BHA #1 Founder Mike Beagle: Bullish on the future

 

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By Brian Jennings

Mike Beagle has followed several paths in his life.  Growing up, he hunted, fished and excelled at baseball and football in Southern Oregon.  Graduating from Southern Oregon University, Beagle became a teacher and coach in both Portland and Medford.  He also worked as a conservationist and regional manager for Trout Unlimited where he was instrumental in establishing new wilderness in Southwest Oregon.  He is a father, husband, and a former Army officer and now Alumni Director at his alma mater.  But hunting, fishing, a strong connection to the land, and backcountry values feed his soul.  Because of his passion, leadership and vision he became the number one founding member of Backcountry Hunters & Anglers.

It was thirteen years ago that Beagle found himself in Albuquerque, New Mexico, at a conference on wilderness with fellow Oregonian and outdoorsman James Monteith.  Over beer, a seed was planted when both wondered why there was no conservation group advocating for the protection of backcountry for hunters and anglers.  Although it took three more years to germinate, this is how and when the roots of Backcountry Hunters & Anglers took hold. 

The date was March, 2004.  There had been numerous email exchanges and much discussion with like-minded sportsmen and women over the past few years.  Beagle decided to make a move.  At his Southern Oregon Cascade Mountain home, he hosted several like-minded backcountry hunters and anglers.  Toward nightfall, famed Northwest conservationist, the late Tim Lillebo built a campfire and with a nudge and a bottle of Maker’s Mark the seven founding members of BHA gathered around that fire and made a decision.  “We asked ourselves if we could really form an organization that represented our values for the backcountry.  Could we really do it?  Could we really put together a group that would be a first in terms of advocating for public lands protection with backcountry values built around hunting and fishing?”  They did it, and in 2014 we have been celebrating our tenth anniversary as one of the fastest growing and most respected conservation organizations for hunters and anglers in the world.  As Beagle puts it, “Because we are hunters and anglers connected to the land with backcountry values, we are conservationists, and that makes us unique.”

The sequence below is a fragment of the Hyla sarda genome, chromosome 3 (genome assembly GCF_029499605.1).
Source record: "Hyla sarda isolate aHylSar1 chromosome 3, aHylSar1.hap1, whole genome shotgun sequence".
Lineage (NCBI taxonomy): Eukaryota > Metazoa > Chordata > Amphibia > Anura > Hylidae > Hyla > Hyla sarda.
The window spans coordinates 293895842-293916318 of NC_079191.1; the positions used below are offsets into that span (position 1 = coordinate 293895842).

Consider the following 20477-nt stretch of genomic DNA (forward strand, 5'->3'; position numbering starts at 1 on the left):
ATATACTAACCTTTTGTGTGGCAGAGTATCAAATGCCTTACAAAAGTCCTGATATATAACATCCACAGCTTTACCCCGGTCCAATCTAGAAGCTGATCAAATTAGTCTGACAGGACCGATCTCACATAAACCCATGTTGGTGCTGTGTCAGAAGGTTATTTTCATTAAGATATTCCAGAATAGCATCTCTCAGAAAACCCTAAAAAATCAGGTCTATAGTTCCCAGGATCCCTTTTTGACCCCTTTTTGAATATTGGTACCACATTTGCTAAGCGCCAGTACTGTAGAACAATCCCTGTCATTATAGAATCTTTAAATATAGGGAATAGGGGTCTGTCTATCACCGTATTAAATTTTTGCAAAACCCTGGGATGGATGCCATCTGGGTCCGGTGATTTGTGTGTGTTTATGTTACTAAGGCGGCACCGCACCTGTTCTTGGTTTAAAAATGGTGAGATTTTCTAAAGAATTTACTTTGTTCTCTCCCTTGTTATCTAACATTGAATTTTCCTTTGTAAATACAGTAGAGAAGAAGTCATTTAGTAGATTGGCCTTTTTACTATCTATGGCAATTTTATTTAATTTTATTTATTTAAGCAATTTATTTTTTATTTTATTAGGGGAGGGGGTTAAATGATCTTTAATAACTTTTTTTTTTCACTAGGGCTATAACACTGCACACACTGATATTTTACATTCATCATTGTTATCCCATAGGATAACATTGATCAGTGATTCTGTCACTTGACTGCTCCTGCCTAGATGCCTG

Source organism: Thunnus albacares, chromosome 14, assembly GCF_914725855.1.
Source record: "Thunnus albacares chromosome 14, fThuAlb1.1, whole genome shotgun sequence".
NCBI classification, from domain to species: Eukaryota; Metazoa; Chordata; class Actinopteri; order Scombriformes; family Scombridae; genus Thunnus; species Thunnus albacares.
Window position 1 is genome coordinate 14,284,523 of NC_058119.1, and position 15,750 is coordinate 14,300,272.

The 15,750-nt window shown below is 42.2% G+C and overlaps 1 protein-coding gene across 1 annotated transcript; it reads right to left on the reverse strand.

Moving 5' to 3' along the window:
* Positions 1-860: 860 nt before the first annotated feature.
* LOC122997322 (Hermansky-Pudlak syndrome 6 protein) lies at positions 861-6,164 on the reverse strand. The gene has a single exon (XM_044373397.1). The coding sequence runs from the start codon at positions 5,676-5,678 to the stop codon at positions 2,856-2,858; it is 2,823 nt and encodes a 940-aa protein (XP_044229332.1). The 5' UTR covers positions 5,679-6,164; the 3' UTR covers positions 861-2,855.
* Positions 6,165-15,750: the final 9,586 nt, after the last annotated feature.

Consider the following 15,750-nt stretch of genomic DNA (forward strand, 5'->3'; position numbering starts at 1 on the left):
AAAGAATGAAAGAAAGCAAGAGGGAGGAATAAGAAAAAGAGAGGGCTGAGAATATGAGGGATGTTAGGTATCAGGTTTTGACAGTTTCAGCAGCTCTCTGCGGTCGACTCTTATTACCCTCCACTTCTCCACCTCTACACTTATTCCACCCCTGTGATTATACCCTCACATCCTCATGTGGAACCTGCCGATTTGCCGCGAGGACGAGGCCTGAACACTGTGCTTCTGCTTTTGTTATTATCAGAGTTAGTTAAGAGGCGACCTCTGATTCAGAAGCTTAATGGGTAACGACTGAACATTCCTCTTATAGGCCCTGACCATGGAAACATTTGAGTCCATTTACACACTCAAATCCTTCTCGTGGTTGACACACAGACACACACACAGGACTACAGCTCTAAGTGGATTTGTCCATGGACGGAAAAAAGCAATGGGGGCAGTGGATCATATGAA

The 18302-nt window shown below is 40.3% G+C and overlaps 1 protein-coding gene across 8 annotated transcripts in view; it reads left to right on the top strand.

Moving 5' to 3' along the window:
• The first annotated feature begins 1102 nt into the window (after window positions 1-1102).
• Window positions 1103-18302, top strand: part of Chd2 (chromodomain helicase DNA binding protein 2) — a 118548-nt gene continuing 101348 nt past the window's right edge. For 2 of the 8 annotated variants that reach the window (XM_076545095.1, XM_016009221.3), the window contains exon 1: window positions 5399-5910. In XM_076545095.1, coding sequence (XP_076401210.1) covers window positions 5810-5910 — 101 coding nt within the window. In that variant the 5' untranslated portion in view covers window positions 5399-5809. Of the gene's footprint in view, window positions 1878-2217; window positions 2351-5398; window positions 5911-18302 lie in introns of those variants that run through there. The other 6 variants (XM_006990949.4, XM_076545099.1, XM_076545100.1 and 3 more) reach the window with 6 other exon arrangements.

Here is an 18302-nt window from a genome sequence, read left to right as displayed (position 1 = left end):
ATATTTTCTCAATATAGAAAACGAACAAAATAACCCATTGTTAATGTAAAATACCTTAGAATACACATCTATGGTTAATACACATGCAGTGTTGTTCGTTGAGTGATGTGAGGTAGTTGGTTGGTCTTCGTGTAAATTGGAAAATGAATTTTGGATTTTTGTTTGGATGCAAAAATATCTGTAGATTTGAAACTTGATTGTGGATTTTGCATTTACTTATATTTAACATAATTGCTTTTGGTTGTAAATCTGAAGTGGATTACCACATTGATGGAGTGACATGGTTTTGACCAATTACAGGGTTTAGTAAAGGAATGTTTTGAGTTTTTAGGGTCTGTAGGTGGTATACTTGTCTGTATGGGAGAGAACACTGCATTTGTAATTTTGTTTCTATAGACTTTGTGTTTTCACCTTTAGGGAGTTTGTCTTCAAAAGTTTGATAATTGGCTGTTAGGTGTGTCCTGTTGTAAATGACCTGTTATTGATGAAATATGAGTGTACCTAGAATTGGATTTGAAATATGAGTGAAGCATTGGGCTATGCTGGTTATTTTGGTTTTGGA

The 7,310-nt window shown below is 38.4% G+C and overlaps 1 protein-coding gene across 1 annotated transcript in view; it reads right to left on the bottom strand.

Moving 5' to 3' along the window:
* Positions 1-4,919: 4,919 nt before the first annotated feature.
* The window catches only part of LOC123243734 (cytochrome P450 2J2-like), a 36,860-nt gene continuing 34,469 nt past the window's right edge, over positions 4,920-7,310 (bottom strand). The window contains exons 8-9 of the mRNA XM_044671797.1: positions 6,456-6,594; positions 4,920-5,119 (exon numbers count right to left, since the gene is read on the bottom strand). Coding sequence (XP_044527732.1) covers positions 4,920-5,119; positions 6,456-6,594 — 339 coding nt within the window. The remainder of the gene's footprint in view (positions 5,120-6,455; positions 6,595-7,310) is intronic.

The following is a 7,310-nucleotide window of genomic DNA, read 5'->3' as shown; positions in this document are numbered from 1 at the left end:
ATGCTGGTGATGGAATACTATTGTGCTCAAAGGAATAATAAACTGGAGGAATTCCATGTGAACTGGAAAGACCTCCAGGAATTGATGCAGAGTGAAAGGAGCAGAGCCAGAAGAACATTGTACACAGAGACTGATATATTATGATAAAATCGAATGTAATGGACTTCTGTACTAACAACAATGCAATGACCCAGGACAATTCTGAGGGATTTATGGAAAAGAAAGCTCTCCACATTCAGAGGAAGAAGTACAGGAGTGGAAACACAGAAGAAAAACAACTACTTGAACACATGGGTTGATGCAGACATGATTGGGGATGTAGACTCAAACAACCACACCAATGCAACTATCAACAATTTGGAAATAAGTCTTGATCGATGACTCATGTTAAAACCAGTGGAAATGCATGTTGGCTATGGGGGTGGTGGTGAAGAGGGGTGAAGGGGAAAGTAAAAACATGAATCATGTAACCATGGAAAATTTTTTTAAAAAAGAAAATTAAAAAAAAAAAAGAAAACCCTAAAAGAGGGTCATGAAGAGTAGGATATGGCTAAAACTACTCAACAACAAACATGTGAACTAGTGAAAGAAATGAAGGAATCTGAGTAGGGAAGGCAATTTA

Establishing and growing a non-profit conservation organization is never easy and not without bumps in the road.  Without the long hours of dedicated work by the founding organizers and a passionate grass roots base, Backcountry Hunters & Anglers would never have succeeded.  But at the 2014 North American BHA Rendezvous in Denver I watched Beagle beaming with pride as he looked over the many exhibits and measured the crowd.  Recently, chasing redbands on Oregon’s Crooked River, he would tell me “No way!  This couldn’t have happened.  We’ve got a great Executive Director in Land Tawney, a professional staff to support him and our mission, and I don’t think we ever envisioned we would get to that point.  In fact, most non-profits that start out volunteer driven fade away and don’t exist.  We’re still here after ten years.  We’re tickled about that, proud of it, but humbled, as well.”

Beagle is clearly bullish about BHA’s future.  “With our staff and growing network of chapters and volunteers, including British Columbia we’re excited about growing.  But, to keep going forward we have to have momentum and keep it.  You can’t sit back in conservation and rest.  It’s very fluid and always moving.  You’ve got to stay on top of things and I think our staff does that and I think they do a nice job of mixing with our volunteers and state chapters.  But, we have to continue to do that.  I think we could have 15-20,000 members eventually.”  Beagle continued, “There are certainly a lot of people who haven’t heard of Backcountry Hunters & Anglers, and that’s something we would like to work on and improve.  That will benefit us, but most importantly it benefits the land, water, fish and wildlife, and our kids.”